In a statement released on the Saudi state-run Spa news agency overnight, oil minister Prince Abdulaziz bin Salman denied comments from his Russian counterpart Alexander Novak yesterday, in which he claimed Saudi Arabia had refused an extension of the Opec+ agreement and had taken “other steps that negatively affected the oil market”.
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coupled with its plan to increase production and its readiness to cut official formula prices for its crude, had contributed heavily to the recent collapse in oil prices.
Prince Abdulaziz has described the Russian statements as “categorically untrue”. Saudi Arabia had “exerted strong efforts with Opec+ countries to reduce the surplus on the oil market resulting from the fall in global economic growth”, he said. “However, the proposal made by the kingdom and accepted by 22 countries was, most regrettably, not acceptable to the Russian side, resulting in no agreement being reached,” he said.
At meetings in Vienna last month, the 23-country Opec+ coalition considered a proposal to cut collective production by an additional 1.5mn b/d until the end of the year. Russia was the main dissenter, saying it preferred to extend existing output quotas for another three months until the end of the second quarter. That agreement has since expired.
Prince Abdulaziz went as far as blaming Russia for Riyadh’s decision to boost its output. He said Novak had been the first to announce upon leaving the Opec+ meetings in March that all participating countries would no longer be bound by the agreement as of the beginning of April.
This “led to the decision by countries to raise their production to offset the fall in prices and compensate for the loss of earnings”, he said.
Prince Abdulaziz also denied that Riyadh is seeking the demise of US shale producers, saying that this is a goal for Russian oil companies, not Saudi Arabia.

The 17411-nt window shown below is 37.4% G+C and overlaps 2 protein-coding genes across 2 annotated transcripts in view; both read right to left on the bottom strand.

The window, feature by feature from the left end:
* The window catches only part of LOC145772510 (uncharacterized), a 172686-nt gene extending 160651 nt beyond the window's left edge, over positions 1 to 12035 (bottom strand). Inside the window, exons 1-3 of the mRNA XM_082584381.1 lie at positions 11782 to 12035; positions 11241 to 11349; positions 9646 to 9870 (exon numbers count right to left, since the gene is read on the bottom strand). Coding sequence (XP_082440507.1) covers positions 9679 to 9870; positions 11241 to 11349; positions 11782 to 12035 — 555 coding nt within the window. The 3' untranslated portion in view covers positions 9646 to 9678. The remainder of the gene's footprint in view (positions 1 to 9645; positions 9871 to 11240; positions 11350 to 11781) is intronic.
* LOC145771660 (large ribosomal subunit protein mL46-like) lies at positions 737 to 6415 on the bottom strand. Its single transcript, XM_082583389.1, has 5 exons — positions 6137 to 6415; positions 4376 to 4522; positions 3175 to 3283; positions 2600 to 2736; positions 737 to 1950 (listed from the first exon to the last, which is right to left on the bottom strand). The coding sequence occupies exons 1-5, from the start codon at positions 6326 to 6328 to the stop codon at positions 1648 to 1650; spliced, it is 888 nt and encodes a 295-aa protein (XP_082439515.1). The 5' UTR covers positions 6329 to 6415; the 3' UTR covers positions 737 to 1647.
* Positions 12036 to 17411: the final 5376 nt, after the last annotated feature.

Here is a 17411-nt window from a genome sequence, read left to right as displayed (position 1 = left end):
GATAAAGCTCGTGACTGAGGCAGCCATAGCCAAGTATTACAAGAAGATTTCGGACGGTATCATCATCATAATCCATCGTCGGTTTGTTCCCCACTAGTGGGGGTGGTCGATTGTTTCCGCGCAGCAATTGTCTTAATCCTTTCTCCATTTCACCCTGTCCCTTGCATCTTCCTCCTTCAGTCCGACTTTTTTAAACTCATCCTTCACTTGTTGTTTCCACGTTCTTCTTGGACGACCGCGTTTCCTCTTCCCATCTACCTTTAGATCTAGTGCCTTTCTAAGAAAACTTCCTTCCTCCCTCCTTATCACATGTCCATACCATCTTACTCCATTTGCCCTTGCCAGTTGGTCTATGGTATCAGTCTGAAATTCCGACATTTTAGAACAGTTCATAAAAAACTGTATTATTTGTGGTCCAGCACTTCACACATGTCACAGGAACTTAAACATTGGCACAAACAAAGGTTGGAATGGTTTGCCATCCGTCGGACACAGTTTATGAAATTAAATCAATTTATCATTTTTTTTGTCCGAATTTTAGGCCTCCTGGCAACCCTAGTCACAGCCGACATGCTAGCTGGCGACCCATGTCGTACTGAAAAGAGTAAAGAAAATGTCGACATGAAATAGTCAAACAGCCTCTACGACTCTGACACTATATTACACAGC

“The Russian statements, in this regard, particularly those made by their chief executives, are well-known and clear for all,” he said. “It is no secret that the kingdom is one of the major investors in the US energy sector.”
Despite the sharp tone of his statement, the Saudi oil minister appeared to hold out hope of an agreement when Opec+ and other — as-yet unnamed — producers take part in a video conference scheduled for 6 April. But he made it clear that the meeting was called in response to a request by US president Donald Trump.
“The kingdom’s arms remain open to those who want to find a solution for oil markets, and has called for an urgent meeting of Opec+ and a group of other countries as part of its continuous effort to support the global economy during these exceptional circumstances, and in response to the wish of … President Trump to seek market balance,” Prince Abdulaziz said.
Trump said last week that he expects and “hopes” that Saudi Arabia and Russia will agree to cut oil output by 10mn-15mn “barrels” — widely assumed to be barrels a day. But several Opec+ delegates have told Argus that the US would likely need to contribute to the cuts as part of any new agreement.
Saudi Arabia’s foreign minister Prince Faisal bin Farhan echoed the oil minister’s comments in a separate statement, saying he hopes “Russia will take the correct decisions at the Opec+ meeting … with the aim of arriving at a fair agreement that restores the desired balance to oil markets so that they are not endangered again”.
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